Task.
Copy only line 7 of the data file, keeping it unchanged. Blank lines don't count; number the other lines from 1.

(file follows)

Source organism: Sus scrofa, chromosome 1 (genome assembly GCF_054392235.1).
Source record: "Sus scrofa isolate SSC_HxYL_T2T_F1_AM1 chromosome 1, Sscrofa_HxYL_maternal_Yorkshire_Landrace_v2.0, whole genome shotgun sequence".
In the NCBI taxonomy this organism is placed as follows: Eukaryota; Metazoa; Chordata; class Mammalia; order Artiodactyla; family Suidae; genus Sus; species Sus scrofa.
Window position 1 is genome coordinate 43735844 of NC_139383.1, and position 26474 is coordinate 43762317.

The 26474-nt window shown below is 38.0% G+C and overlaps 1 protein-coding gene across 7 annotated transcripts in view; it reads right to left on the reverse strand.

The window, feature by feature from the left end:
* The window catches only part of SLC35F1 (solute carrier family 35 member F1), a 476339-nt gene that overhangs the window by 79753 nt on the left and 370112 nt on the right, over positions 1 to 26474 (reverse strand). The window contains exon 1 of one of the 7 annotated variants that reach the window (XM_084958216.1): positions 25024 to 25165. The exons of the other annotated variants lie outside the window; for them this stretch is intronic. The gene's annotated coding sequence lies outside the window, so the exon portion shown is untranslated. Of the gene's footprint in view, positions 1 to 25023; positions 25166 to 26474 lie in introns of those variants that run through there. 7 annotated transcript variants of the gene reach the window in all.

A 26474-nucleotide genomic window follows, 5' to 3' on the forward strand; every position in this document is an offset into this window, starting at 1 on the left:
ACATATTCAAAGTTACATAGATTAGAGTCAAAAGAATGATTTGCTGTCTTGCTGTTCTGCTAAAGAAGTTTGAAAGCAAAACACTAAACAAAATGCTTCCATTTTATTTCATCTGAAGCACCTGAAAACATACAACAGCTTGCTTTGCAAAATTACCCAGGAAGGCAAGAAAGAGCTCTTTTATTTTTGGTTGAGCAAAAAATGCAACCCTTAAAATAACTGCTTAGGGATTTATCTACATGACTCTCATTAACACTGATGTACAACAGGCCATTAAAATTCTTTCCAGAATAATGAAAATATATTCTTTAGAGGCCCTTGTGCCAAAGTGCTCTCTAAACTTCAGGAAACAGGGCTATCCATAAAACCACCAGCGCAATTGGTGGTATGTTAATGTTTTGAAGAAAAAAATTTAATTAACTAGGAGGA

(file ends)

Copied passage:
* The window catches only part of SLC35F1 (solute carrier family 35 member F1), a 476339-nt gene that overhangs the window by 79753 nt on the left and 370112 nt on the right, over positions 1 to 26474 (reverse strand). The window contains exon 1 of one of the 7 annotated variants that reach the window (XM_084958216.1): positions 25024 to 25165. The exons of the other annotated variants lie outside the window; for them this stretch is intronic. The gene's annotated coding sequence lies outside the window, so the exon portion shown is untranslated. Of the gene's footprint in view, positions 1 to 25023; positions 25166 to 26474 lie in introns of those variants that run through there. 7 annotated transcript variants of the gene reach the window in all.